syrenomelia interviewed by mindaugas peleckis

 

We were asked by music writer Mindaugas Peleckis, author of Written In Blood, to contribute to his new book via a short interview. Here below some excerpts from this interview.

 

Q: Can you tell me in short what the main ideas are behind your music? Could you name your favorite compositions / albums?

A: My music is always a marriage of melodies and experimental sounds. Cinematic music and sounds from nature (animals, weather...) always inspire me the most. My all-time fave is the piece from Picnic At Hanging Rock which is often called the “Ascent Music”. The mix of the heavenly chorals with the screams and animal noises from the film, it sounds so intense and disturbing, left a lasting impression on me. When it comes to using samples and soundscapes, the film The Innocents (Jack Clayton) has always been a great example to me.

 

Q: What is and what is not "Sound Art"?

A: Just mixing some drones without much creativity, that to me is definitely not “sound art”. You can take a sample and just insert it into the mix, that can sound great, but I don’t find that very creative and not really “sound art”. On the other hand, if you manipulate that same sample by putting effects on it, turn buttons to give it texture and even a kind of melody, and/or mix it with other sounds/samples, then it becomes a true creation and therefore “sound art”. It’s a thin line...just depends on how much time and passion you put into it.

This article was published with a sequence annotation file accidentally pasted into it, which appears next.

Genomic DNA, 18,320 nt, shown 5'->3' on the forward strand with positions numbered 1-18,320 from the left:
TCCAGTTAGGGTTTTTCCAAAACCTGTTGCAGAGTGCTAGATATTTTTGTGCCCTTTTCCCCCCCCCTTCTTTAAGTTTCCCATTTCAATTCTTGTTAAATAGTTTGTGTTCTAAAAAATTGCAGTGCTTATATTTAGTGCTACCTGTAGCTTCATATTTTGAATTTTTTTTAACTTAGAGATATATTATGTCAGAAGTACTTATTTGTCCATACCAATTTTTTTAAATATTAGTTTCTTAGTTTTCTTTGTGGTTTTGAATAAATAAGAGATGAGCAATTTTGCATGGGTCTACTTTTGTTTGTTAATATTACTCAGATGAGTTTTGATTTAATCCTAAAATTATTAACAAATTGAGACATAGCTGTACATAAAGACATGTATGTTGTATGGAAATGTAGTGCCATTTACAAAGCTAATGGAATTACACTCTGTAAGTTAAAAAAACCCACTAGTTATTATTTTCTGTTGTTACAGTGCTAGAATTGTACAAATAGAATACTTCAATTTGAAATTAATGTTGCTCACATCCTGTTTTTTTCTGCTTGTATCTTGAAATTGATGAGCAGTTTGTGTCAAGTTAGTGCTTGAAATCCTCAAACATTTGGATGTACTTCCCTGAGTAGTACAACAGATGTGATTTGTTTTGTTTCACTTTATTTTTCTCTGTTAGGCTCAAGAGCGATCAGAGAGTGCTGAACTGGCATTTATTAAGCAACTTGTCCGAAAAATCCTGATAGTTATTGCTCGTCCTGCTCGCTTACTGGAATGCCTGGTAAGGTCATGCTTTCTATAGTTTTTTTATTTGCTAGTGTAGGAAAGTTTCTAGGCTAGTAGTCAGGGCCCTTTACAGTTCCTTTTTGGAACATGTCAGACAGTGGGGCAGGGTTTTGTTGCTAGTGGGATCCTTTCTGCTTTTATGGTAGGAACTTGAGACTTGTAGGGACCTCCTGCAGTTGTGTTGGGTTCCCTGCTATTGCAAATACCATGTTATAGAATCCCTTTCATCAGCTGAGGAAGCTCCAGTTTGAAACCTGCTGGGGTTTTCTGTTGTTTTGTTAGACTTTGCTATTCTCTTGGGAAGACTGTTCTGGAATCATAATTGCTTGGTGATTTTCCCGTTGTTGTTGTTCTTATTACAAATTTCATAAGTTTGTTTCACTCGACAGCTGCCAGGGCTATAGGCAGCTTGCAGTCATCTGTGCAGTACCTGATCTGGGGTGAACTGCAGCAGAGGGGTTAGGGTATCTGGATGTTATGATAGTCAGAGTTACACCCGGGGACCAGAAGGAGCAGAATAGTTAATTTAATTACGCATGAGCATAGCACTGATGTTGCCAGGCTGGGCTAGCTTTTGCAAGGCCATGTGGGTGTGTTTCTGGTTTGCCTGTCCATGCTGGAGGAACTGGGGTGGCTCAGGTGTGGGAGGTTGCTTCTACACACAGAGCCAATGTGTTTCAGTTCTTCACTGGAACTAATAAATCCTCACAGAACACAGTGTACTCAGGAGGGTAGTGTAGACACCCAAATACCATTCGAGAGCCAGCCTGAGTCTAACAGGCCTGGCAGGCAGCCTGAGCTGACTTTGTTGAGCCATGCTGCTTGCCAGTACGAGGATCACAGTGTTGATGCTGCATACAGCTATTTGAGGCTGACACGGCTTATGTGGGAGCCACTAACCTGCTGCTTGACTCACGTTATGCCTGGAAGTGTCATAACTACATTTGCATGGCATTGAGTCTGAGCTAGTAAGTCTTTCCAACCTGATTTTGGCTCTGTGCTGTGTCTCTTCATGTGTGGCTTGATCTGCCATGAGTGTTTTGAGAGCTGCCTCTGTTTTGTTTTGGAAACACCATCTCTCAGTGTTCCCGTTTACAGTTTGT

Q: What do you think about relations between the old art and computer art? Are they compatible?

A: It is of course all about creativity and not about the tools you use. I use both and mix real instruments like guitar, piano, cello with computer synths and effects, and that combination pretty much shapes our sound. I adore processing real instruments via computer, sometimes transforming them beyond recognition: low piano notes that become like thunder rumble, high guitar notes like ethereal voices... To do such things with analogue equipment it would quickly costs me a small fortune. So probably a computer is the not only the most versatile but also the most democratic music tool ever invented. It gives low-budget projects access to stuff that before only rich and famous bands could afford.

 

Q: What do you think about the thousands of neofolk/industrial/ambient/avantgarde bands/projects? Is it a kind of trend, or just a tendency forwards better music?

A: There is currently a certain saturation in underground music. You hear too many things that sound the same and styles that have been around too long, music that is too much the result of musicians copying each other, and for whom avantgarde is nothing more than a way to be hip. If it leads to better music... I think it is always a big challenge to innovate and be contemporary, but meanwhile avoiding trendiness. To be innovating and timeless at the same time. And that’s for me going forwards to better music.